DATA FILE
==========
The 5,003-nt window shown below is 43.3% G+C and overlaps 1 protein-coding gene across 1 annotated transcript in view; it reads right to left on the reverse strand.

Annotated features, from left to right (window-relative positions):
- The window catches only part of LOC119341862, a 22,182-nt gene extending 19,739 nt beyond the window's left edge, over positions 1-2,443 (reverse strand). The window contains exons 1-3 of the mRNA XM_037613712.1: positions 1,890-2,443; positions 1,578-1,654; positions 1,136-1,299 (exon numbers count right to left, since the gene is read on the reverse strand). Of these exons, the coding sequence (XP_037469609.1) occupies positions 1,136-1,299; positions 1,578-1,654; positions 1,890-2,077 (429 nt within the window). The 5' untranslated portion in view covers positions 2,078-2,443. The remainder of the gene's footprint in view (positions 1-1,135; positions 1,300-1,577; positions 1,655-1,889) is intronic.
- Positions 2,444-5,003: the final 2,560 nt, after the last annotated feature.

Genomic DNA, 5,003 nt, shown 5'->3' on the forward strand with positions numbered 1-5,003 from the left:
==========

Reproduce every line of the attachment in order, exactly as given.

The 5,003-nt window shown below is 43.3% G+C and overlaps 1 protein-coding gene across 1 annotated transcript in view; it reads right to left on the reverse strand.

Annotated features, from left to right (window-relative positions):
- The window catches only part of LOC119341862, a 22,182-nt gene extending 19,739 nt beyond the window's left edge, over positions 1-2,443 (reverse strand). The window contains exons 1-3 of the mRNA XM_037613712.1: positions 1,890-2,443; positions 1,578-1,654; positions 1,136-1,299 (exon numbers count right to left, since the gene is read on the reverse strand). Of these exons, the coding sequence (XP_037469609.1) occupies positions 1,136-1,299; positions 1,578-1,654; positions 1,890-2,077 (429 nt within the window). The 5' untranslated portion in view covers positions 2,078-2,443. The remainder of the gene's footprint in view (positions 1-1,135; positions 1,300-1,577; positions 1,655-1,889) is intronic.
- Positions 2,444-5,003: the final 2,560 nt, after the last annotated feature.

Genomic DNA, 5,003 nt, shown 5'->3' on the forward strand with positions numbered 1-5,003 from the left: